Wroclaw/Warsaw - 31 Jul 2013: IBM (NYSE: IBM) and the Wroclaw University Library in Poland announced a national scientific project to preserve and digitize nearly 800,000 pages of distinctive European manuscripts, books, and maps dating back to the Middle Ages and rarely accessible to the public until now.
IBM's solution consisting of System x servers and Storage is helping the Wroclaw University Library Poland digitize, manage and provide fast online access to rare manuscripts, books and maps, many dating back to the Middle Ages, with a total capacity of 300 terabytes.
Shown here is one of Europe's six surviving copies of this particular medieval illuminated encyclopedia, the Thomas Cantimpratensis "Liber de nature rerum" from the second half of the fifteenth century. (Photo courtesy of Wroclaw University Library, Poland)
The project, co-founded by the European Union through the European Regional Development Fund, creates the largest digital archive of medieval manuscripts and ancient geographical atlases in Poland. It uses a solution consisting of IBM System x servers and Storage disk and SAN solutions to address the Big Data challenge of managing and providing fast search and retrieval services for up to 300 terabytes of information.
"The Wroclaw University Library's mission is to protect, preserve and ensure broader access to Polish cultural heritage," said Adam Zurek, Head of the Department of Scientific Documentation of Cultural Heritage, Wroclaw University Library. "We selected IBM to help us identify, choose and implement a solution in line with our goals of digitizing the library's documents and making them available to the broader public online. Thanks to the IBM Smarter Computing solution, our library has enhanced its potential as an educational resource for students and researchers from Europe and all over the world."
The Wroclaw University Library, founded in 1811, houses unique documents such as medieval manuscripts and old prints, including the works Martin Luther, Cervantes and Shakespeare, as well as rare maps and liturgical texts. The library is using an IBM solution consisting of System x servers and Storage to digitally preserve 800,000 pages of these rare documents and make the available online for the first time. (Photo courtesy of Wroclaw University Library, Poland)
The Wroclaw University Library, founded in 1811, houses unique documents such as medieval manuscripts and old prints. One of its most valuable treasures is the "Statuta synodalia episcoporum Wratislaviensium,” containing the texts of everyday prayers printed for the first time in Polish by Kasper Elyan in 1475.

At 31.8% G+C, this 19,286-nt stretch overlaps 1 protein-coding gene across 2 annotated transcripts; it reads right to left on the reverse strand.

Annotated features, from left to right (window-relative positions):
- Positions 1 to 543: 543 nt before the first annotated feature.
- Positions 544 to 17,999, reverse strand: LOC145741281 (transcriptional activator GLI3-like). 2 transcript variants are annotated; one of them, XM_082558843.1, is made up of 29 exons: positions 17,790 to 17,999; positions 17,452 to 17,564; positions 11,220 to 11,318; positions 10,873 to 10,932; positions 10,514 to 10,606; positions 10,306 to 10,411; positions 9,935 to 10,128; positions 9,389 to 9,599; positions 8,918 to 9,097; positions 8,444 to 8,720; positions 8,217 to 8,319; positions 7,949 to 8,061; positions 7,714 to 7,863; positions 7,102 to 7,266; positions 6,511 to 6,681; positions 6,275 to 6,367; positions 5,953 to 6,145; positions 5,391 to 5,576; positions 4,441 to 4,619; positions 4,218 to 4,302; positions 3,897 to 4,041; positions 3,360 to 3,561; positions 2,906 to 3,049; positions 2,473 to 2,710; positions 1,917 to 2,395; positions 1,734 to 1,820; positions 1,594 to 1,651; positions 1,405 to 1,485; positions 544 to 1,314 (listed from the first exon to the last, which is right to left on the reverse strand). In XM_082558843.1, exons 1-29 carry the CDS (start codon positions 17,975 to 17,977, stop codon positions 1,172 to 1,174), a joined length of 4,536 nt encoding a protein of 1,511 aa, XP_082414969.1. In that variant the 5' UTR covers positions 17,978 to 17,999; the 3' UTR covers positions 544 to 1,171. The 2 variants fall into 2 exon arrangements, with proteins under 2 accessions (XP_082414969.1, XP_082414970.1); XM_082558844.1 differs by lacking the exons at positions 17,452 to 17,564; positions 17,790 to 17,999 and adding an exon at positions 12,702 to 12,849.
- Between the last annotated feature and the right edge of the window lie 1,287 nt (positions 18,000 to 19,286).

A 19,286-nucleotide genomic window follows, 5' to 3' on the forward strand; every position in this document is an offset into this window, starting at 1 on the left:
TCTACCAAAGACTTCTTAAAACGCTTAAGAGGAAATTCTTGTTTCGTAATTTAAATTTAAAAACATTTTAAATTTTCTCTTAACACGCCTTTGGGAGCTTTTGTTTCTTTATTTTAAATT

Other precious cultural texts include "Legenda major de Beata Hedwigi," published by Konrad Baumgarten in 1504, and early publications of Martin Luther, Miguel de Cervantes, and William Shakespeare. The archive also includes thousands of old printed maps, like the handwritten "Portolan Atlas" by famed cartographer Battista Agnese.
Until now, these documents were accessible to only a handful number of students and scientists. Through this digitization project, the Wroclaw University Library can now provide access to this material to anyone via Internet.
IBM designed an IT platform based on IBM System x 3550 M3 servers, IBM Storwize V7000 Unified Disk Systems and IBM System Storage SAN24B-4 Express storage systems. The solution helps collect, preserve, store, manage and index all types of digital content, including text, images, audio, and video. The IBM System Storage Easy Tier function automatically and non-disruptively manages frequently accessed data, eliminating manual intervention when requesting large volumes of information. This means that readers will be able to quickly open, view, retrieve and explore library documents online.
"Preserving our ancient cultural documents is a major project which opens our Polish cultural heritage to the world," says Grzegorz Dobranowski, Business Partner Organization Director, IBM Poland. "Thanks to IBM's Smarter Computing approach to IT, it will be now easier for the library to collect, manage and catalog content, ensuring Europe and the world benefit from Poland's great cultural heritage."
During the implementation, 1,100 medieval manuscripts were digitized together with old prints, maps and music. Over 140 documents underwent conservation and a 360-page album is about to be published.
The system was implemented at the Wroclaw University Library by ProSystem SA, an IBM Business Partner.
Images from the digitized archive can be found at this link.
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